In the case of ArmorGroup, the Senate panel says the company repeatedly relied on warlords to find local guards, including the uncle of a known Taliban commander. The uncle, nicknamed "Mr. White" by ArmorGroup after a character in the violent movie "Reservoir Dogs," was eventually killed after a U.S. raid that uncovered a cache of weapons, including anti-tank land mines.
ArmorGroup, based in McLean, Va., lost a separate contract this year protecting the U.S. Embassy in Kabul after allegations surfaced that guards engaged in lewd behavior and sexual misconduct at their living quarters.
Susan Pitcher, a spokeswoman for Wackenhut Services, ArmorGroup's parent company, said the company only engaged workers from local villages upon the "recommendation and encouragement" of U.S. special operations troops.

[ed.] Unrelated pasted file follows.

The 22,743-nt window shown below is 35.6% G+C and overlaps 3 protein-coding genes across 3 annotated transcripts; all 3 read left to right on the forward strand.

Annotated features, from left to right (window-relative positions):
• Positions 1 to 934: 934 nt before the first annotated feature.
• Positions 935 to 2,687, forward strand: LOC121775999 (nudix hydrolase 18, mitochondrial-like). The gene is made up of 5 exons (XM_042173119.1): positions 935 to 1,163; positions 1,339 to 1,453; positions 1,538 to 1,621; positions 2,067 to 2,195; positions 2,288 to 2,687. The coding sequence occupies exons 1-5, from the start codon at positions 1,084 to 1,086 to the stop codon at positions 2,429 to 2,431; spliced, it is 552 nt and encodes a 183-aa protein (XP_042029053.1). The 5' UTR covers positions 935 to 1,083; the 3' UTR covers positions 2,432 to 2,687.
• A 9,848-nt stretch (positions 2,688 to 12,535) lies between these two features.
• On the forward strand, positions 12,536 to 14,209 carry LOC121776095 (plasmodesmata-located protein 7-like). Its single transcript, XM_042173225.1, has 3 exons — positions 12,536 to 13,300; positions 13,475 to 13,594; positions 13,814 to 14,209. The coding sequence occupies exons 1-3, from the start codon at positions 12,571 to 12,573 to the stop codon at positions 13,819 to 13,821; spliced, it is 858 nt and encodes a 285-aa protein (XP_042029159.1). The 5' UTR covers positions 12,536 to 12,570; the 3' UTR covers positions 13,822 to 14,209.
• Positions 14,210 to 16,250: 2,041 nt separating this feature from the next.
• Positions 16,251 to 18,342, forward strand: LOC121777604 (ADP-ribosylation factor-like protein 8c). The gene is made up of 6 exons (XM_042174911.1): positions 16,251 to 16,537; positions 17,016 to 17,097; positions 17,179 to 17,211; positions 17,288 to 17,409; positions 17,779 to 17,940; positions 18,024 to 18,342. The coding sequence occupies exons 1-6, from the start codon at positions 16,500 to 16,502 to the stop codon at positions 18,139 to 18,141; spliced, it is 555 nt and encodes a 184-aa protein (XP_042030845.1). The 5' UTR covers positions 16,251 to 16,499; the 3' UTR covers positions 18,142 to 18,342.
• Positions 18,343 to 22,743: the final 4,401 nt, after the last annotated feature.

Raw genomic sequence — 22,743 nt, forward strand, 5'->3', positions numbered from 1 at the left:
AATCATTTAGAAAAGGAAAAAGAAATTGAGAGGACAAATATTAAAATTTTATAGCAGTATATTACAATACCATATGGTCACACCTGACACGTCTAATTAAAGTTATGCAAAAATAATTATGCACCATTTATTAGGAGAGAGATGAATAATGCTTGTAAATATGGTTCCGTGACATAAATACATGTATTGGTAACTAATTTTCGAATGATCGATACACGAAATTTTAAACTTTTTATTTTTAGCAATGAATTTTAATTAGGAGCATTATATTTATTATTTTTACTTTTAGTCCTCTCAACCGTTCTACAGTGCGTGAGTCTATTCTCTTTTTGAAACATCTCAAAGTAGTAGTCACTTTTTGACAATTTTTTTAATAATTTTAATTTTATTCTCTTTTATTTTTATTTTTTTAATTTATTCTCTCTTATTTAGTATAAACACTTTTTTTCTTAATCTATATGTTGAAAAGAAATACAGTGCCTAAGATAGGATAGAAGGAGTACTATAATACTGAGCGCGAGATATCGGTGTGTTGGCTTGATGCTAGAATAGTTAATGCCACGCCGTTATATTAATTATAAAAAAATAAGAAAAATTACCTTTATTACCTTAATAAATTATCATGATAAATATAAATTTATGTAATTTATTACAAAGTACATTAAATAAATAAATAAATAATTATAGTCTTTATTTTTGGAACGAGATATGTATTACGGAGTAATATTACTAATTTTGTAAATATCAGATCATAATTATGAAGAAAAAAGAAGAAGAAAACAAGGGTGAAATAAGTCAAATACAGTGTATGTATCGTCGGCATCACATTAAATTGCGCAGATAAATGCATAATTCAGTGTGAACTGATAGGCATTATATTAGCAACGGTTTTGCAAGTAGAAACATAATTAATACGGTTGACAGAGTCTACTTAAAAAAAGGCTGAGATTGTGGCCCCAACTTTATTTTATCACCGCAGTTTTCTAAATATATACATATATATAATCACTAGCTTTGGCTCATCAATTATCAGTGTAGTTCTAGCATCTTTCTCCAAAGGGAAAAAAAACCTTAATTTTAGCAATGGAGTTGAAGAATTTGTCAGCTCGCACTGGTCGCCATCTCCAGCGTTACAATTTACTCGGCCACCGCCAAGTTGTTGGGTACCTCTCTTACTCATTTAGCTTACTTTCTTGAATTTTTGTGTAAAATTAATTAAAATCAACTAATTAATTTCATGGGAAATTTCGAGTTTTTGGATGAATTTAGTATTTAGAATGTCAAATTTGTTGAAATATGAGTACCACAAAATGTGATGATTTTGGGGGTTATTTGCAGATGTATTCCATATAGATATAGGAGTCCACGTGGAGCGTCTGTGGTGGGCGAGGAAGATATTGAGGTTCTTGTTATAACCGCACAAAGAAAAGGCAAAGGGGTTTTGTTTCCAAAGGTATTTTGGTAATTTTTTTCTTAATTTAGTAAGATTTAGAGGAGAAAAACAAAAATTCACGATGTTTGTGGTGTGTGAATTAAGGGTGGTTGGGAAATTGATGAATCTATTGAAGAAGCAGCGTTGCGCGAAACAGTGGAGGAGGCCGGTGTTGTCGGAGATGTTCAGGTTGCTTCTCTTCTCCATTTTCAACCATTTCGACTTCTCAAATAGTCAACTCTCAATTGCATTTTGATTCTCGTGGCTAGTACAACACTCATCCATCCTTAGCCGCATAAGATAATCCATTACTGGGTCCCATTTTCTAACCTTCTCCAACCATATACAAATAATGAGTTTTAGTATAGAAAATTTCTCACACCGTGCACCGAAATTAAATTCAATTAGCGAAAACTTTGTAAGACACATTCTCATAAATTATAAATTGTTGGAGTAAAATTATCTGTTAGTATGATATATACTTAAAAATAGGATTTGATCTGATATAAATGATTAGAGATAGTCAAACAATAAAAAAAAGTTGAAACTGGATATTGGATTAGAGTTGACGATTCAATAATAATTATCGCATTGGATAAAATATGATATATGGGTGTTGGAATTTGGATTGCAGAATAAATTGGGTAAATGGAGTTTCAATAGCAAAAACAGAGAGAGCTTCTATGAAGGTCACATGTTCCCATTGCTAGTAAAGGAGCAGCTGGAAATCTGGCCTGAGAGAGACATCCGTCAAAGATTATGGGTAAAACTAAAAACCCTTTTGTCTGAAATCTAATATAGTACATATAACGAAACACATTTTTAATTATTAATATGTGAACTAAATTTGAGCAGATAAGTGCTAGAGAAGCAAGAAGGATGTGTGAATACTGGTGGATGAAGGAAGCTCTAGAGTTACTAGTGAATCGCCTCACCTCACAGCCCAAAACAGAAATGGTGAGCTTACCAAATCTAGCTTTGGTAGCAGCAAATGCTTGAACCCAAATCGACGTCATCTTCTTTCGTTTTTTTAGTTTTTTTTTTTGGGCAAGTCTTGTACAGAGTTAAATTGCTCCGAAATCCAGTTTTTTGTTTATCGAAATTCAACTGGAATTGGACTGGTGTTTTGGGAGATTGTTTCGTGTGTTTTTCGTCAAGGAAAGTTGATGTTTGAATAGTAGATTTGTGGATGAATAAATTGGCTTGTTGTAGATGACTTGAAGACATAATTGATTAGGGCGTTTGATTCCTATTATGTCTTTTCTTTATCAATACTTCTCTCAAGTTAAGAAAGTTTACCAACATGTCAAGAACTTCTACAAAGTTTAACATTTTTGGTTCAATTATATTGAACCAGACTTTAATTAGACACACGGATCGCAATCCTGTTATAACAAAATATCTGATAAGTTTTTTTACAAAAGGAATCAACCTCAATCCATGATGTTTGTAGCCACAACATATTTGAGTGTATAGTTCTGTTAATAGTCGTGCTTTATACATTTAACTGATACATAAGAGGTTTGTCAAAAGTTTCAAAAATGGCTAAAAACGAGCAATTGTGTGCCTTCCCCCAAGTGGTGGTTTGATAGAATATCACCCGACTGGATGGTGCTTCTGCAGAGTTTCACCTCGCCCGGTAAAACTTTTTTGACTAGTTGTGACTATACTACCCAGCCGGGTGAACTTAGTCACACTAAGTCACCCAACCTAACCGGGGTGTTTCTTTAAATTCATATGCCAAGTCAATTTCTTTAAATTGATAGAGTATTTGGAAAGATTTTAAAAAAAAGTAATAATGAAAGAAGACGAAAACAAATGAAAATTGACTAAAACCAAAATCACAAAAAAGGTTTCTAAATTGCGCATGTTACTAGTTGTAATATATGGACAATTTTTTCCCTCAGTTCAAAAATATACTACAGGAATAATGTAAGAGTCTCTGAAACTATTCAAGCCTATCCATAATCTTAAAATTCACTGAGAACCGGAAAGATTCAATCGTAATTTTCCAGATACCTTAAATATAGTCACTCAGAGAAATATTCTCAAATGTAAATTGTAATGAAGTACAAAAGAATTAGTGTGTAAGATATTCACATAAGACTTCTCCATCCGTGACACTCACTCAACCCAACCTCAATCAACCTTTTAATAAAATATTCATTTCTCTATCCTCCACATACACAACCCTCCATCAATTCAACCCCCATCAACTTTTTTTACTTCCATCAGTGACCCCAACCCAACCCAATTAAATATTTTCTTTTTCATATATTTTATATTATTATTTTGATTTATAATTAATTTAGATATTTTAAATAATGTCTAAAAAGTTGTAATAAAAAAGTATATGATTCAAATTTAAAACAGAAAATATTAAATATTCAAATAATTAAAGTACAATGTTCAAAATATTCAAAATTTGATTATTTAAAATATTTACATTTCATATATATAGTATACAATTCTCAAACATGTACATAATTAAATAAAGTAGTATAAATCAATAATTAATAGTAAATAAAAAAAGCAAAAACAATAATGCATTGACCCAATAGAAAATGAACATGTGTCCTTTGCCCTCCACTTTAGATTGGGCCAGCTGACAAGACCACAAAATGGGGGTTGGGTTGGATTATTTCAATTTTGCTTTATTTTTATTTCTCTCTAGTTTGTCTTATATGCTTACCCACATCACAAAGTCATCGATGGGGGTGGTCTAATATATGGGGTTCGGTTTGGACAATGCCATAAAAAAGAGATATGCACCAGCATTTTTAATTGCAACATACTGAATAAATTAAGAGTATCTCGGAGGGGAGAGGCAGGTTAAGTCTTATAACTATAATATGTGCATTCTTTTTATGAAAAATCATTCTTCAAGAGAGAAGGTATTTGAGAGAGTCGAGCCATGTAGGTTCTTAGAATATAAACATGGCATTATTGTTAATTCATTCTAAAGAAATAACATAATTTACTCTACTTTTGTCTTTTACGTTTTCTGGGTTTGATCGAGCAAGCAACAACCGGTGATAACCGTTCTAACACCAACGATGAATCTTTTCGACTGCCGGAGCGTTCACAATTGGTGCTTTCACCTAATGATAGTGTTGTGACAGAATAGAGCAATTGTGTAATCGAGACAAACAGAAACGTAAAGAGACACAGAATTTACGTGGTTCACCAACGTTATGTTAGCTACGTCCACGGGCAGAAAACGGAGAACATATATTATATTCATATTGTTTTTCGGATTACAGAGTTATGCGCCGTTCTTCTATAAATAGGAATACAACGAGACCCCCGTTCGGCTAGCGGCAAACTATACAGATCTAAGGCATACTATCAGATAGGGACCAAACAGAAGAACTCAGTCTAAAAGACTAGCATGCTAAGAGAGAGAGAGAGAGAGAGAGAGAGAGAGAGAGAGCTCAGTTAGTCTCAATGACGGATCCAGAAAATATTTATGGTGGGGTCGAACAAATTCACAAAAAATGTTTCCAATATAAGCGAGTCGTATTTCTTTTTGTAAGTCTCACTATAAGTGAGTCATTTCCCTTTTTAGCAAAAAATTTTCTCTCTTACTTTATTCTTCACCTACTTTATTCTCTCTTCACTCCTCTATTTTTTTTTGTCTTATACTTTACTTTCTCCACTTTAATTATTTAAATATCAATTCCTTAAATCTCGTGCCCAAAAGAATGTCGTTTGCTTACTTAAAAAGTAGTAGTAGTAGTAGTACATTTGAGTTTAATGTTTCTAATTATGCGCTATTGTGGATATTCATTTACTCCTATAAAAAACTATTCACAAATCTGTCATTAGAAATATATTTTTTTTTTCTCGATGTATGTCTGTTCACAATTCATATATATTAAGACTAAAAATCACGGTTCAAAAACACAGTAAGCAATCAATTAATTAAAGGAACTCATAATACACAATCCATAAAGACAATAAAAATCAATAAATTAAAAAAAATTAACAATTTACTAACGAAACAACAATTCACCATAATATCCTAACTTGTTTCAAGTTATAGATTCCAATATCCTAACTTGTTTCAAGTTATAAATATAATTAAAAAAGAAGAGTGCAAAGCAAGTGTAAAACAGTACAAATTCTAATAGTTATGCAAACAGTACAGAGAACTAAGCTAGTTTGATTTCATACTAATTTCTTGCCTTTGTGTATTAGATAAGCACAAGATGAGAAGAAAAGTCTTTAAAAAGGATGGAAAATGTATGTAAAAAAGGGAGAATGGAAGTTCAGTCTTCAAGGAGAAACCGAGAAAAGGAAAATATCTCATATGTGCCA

Pitcher said that ArmorGroup stayed in "close contact" with the military personnel "to ensure that the company was constantly acting in harmony with, and in support of, U.S. military interests and desires."
In August, Afghan President Hamid Karzai announced that private security contractors would have to cease operations by the end of the year. The workers, he said, would have to either join the government security forces or stop work because they were undermining Afghanistan's police and army and contributing to corruption.